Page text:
UK publisher Trinity Mirror settled 21 phone-hacking lawsuits that had targeted its newspapers.
“The settlements all involve undisclosed damages, costs and an apology,” the BBC reported. According to the Guardian, Trinity Mirror’s lawyer Chloe Strong apologized to each and admitted “information should never have been obtained in the manner it was.”
The 21 celebrities who accused the Mirror’s papers of hacking their phones and who settled were
- actors Nigel Havers, Rhys Ifans, Kym Marsh, Suzanne Shaw, Caroline Chikezie, Tina Hobley, Holly Davidson, Kate Ford, Samia Ghadie, Lucy Jo-Hudson, Ben Freeman, Alan Halsall, Christopher Parker, George Calil,
- TV personalities Davina McCall, Lisa Jeynes
- businesswomen Caroline Stanbury, Alison Griffin, Clair Dobbs,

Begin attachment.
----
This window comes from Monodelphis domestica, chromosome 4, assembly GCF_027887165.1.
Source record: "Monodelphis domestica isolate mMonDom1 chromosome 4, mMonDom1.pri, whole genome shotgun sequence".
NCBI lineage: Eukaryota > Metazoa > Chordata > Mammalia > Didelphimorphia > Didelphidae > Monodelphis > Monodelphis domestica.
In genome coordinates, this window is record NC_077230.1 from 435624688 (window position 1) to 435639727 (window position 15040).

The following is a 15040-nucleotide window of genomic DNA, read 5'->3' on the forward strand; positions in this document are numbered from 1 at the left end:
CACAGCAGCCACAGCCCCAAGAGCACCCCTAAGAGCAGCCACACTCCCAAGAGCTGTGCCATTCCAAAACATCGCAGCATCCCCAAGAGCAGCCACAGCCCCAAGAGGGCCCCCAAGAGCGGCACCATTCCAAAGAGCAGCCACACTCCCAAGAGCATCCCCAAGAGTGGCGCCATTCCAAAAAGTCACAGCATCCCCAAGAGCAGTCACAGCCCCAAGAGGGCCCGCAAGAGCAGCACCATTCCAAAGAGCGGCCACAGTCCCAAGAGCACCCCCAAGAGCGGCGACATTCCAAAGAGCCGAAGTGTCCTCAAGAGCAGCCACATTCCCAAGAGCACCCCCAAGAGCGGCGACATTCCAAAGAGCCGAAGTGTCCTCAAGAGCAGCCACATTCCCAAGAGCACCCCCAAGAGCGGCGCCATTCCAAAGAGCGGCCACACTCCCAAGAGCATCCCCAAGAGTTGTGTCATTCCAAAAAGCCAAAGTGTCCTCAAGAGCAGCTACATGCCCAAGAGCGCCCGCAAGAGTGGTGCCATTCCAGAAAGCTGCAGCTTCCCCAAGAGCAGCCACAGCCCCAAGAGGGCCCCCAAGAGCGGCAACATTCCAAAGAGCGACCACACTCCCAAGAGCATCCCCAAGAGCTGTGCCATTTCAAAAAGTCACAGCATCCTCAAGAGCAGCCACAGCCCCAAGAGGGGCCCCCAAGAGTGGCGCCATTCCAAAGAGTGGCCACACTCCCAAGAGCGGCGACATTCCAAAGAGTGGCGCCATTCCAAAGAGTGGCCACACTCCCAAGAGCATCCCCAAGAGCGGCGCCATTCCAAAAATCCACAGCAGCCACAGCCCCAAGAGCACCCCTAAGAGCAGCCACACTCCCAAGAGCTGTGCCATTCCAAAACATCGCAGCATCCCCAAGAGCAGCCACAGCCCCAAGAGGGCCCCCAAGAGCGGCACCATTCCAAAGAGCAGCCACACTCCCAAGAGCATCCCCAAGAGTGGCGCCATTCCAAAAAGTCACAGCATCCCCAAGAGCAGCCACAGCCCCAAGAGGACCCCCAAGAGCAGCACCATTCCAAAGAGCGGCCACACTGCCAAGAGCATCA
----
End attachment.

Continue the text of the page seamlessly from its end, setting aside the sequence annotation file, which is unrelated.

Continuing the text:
- filmmaker Jim Threapleton,
- panelist Lisa Maxwell,
According to the Guardian, the Mirror Group’s journalists and private detectives hacked Nigel Havers between 2000 and 2004 while he was taking care of and mourning his dying wife.
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“This was a horrific and traumatic time for Mr Havers, during which all sorts of sensitive and private information would have been accessible through his voicemails and those of individuals who were close to him, including his details of his late wife’s medical condition and treatment, as well as his own welfare and emotional state at the time,” his lawyer David Sherborne said, the Guardian reported.
Rhys Ifans’ lawyer explained the impact of the hacking, which cost him “a number of close friends as a result of the distrust created by the defendant’s activities.”
iMediaEthics has written to Trinity Mirror for comment on the settlement.
Last summer, the Mirror Group settled three lawsuits over phone hacking and in February, published a print and online apology admitting some staff used hacking to obtain stories. “Such behaviour has long since been banished from Trinity Mirror’s business and we are committed to ensuring it will not happen again,” the apology said in part.